Karen Yeaw is exhausted and just plain fed up. For the past six years, the Malaysian mother has tried unsuccessfully to get her daughter Valene, who was born in China in 2012, registered as a Malaysian citizen. But her applications have all been turned down.
She was not told why her child cannot get Malaysian citizenship; she was just advised to “try again”.
Yeaw is a Malaysian married to a foreign national. Under our law, a Malaysian mother cannot automatically pass on her citizenship to her children born outside Malaysia.
A Malaysian man, however, can – it takes just about three days to sort out the formalities.
The mother, on the other hand, will have to submit an application to the Malaysian embassy where she is based and then, wait.
In 2010, then home minister Datuk Hishammuddin Hussein announced that Malaysian mothers have the same rights as Malaysian fathers to pass on their citizenship to their children born overseas. But the announcement was not followed by a formal ruling, and Malaysian women still face hurdles in giving their children born abroad Malaysian citizenship.
“Sometimes there is a gap between the minister’s announcement and its actual implementation. Everything may work smoothly in Putrajaya because that’s where the minister is. But thousands of kilometres away in China or elsewhere, who knows if the civil servants got the brief,” observes Sharmila Sekaran, Chairperson of Voices of Children, an NGO championing children’s rights.
Meanwhile, mothers like Yeaw continue to live in uncertainty.
“It is really unfair. I actually did my research before deciding to have my baby in China, where I was living at the time. I was aware that many Malaysian women fly back to Malaysia to deliver because of this citizenship issue. But, when I read about the 2010 announcement, I honestly believed I didn’t need to worry anymore.
“But when I went to apply for my daughter’s citizenship, the officers did not know anything about the ruling. Maybe I was naive. Maybe I made a mistake,” she said.
The 36-year-old recently submitted her third application for her child’s citizenship. To hedge her bets, she also applied for PR status for the girl but so far, there has been no news. Yeaw is adamant about getting Malaysian citizenship for her daughter.
“Anything can happen in a marriage … a marriage may or may not last. And should something happen to me or my husband, I’d want my daugher to be with our family here in Malaysia.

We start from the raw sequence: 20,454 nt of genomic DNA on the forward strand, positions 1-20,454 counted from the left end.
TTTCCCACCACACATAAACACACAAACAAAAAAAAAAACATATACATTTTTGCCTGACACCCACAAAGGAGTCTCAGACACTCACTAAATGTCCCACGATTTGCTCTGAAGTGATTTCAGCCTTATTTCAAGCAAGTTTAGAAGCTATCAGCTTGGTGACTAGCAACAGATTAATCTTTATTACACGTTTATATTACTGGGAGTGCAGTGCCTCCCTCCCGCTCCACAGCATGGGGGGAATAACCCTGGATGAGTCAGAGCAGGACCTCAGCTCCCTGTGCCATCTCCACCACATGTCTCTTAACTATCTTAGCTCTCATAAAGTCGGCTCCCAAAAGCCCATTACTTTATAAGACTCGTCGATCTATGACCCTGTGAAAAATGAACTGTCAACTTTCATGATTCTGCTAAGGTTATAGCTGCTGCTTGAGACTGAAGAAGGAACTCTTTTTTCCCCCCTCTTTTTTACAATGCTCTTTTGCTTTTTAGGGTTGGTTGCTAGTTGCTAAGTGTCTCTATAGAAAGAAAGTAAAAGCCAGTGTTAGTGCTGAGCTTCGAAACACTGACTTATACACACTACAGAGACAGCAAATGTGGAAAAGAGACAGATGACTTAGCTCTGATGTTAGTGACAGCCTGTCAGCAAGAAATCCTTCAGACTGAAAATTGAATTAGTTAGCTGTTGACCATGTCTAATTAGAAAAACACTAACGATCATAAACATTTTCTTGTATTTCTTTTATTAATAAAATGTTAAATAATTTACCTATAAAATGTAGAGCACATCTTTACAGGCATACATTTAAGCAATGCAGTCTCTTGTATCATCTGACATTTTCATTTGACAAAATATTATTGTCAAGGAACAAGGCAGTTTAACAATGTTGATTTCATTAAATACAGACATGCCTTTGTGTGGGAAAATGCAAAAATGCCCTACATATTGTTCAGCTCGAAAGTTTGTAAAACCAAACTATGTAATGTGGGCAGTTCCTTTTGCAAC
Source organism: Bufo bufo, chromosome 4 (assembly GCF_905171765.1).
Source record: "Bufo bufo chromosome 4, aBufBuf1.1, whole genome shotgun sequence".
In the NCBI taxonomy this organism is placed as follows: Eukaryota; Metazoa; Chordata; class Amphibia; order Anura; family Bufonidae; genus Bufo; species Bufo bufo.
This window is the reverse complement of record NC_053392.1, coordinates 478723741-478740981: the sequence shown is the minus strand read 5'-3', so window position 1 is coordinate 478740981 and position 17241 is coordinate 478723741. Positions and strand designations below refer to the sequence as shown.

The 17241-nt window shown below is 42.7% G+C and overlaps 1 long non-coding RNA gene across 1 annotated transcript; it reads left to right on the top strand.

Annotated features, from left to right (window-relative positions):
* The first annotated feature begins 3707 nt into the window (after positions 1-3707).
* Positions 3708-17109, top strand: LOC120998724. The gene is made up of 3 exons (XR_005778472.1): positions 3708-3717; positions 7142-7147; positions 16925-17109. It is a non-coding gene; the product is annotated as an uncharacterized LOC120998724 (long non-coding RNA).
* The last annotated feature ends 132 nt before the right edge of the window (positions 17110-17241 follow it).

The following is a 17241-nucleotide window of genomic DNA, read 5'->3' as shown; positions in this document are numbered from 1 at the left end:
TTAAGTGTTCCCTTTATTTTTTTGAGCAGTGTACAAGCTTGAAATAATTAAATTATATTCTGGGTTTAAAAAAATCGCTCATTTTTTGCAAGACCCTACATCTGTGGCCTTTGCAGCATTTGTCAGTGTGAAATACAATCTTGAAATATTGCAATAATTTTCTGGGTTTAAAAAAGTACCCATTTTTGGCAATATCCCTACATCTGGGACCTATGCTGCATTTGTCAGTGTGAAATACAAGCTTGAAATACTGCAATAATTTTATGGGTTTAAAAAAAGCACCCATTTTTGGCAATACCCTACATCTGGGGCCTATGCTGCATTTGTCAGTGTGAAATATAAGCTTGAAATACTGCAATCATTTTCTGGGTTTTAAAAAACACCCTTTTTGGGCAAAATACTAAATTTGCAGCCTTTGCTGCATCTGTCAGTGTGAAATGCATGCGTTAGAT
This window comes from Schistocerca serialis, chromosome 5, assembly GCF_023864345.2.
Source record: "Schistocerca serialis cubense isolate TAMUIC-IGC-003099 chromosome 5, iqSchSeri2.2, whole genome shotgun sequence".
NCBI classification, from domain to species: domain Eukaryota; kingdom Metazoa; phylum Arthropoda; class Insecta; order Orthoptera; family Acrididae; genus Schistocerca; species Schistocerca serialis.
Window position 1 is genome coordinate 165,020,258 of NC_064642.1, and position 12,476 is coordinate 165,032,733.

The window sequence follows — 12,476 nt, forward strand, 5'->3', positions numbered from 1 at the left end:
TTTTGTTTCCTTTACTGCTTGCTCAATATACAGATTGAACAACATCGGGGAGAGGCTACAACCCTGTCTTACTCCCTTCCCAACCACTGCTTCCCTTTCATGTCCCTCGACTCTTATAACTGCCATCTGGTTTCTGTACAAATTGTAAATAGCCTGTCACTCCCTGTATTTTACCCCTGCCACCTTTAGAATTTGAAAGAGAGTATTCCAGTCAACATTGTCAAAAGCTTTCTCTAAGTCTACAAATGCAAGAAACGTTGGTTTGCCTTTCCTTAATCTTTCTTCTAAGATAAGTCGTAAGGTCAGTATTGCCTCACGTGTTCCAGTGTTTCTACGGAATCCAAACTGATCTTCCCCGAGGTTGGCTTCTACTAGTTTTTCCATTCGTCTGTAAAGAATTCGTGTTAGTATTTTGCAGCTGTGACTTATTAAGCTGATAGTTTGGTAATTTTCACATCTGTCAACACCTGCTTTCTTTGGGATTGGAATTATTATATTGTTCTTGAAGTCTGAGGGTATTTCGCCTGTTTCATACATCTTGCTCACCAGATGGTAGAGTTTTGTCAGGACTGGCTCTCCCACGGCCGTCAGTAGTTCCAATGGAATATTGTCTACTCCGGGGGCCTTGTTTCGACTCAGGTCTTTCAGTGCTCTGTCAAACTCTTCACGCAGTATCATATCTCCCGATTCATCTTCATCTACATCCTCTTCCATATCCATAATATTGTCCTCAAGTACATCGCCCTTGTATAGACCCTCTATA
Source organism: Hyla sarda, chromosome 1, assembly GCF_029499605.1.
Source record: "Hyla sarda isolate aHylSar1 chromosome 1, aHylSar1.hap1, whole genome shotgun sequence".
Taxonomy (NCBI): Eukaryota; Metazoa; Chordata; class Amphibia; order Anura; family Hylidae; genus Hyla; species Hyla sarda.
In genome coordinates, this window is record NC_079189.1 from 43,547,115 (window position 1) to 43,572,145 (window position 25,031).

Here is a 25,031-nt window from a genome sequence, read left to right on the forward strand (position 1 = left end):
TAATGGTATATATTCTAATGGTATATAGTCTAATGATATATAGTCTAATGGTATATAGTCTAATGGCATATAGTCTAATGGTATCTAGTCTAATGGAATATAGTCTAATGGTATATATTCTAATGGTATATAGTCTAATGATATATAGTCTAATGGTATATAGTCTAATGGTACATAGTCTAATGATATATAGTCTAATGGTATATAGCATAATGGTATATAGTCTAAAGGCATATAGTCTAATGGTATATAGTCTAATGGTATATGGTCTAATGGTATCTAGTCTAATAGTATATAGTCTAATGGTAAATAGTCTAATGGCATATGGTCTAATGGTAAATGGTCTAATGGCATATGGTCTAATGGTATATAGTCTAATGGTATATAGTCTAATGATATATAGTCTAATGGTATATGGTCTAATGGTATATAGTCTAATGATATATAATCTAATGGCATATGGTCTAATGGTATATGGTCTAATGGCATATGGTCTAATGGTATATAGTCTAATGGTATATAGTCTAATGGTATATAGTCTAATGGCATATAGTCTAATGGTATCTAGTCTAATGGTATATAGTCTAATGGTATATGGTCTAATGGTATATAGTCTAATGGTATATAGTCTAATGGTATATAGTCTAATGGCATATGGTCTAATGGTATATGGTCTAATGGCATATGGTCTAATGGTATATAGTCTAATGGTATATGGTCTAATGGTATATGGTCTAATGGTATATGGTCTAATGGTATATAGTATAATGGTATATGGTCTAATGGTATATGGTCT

“It could take months and I don’t know what else to do. Valene starts school next year. If she’s not a citizen, I won’t be able to send her to a national school. She will have to stay here on a student pass which we have to renew every six months. I think that’s really unfair. After all, I am Malaysian and Malaysian mothers should have the same rights as Malaysian fathers,” says Yeaw.
Hoping for change
Yeow’s case is not isolated. At the Malaysian National Consultation on Achieving Equal Nationality Rights for Women and Men last week, other Malaysians spoke up about their hapless situations.
These women and men implored delegates of the consultation – activists, lawyers, civil society groups and individuals from all over the country and region – to help them fight for the right for their families to gain citizenship.
“I hope this (consultation) has a positive outcome. This issue has been in the news many times before but so far, no change,” says Aminah*, a Malaysian doctor whose foreign spouse (married for seven years) is here on a long term spousal visa which restricts his employment opportunities.
For many, a source of information and support has been the Foreign Spouse Support Group (FSSG), an online support network co-founded by Bina Ramanand.
An Indian national, Bina married her Malaysian husband some 27 years ago. It took her 18 years to obtain her PR; she is still waiting for her citizenship. Having dealt with the system for many years, Bina now supports others who are going through citizenship issues through the FSSG.
“When I got married and came to Malaysia, I was like any other bride hoping for a wonderful time … a happily ever after. But for me and many foreign spouses, it is when our nightmare starts … dealing with visas, immigration, problems admitting our children to hospitals.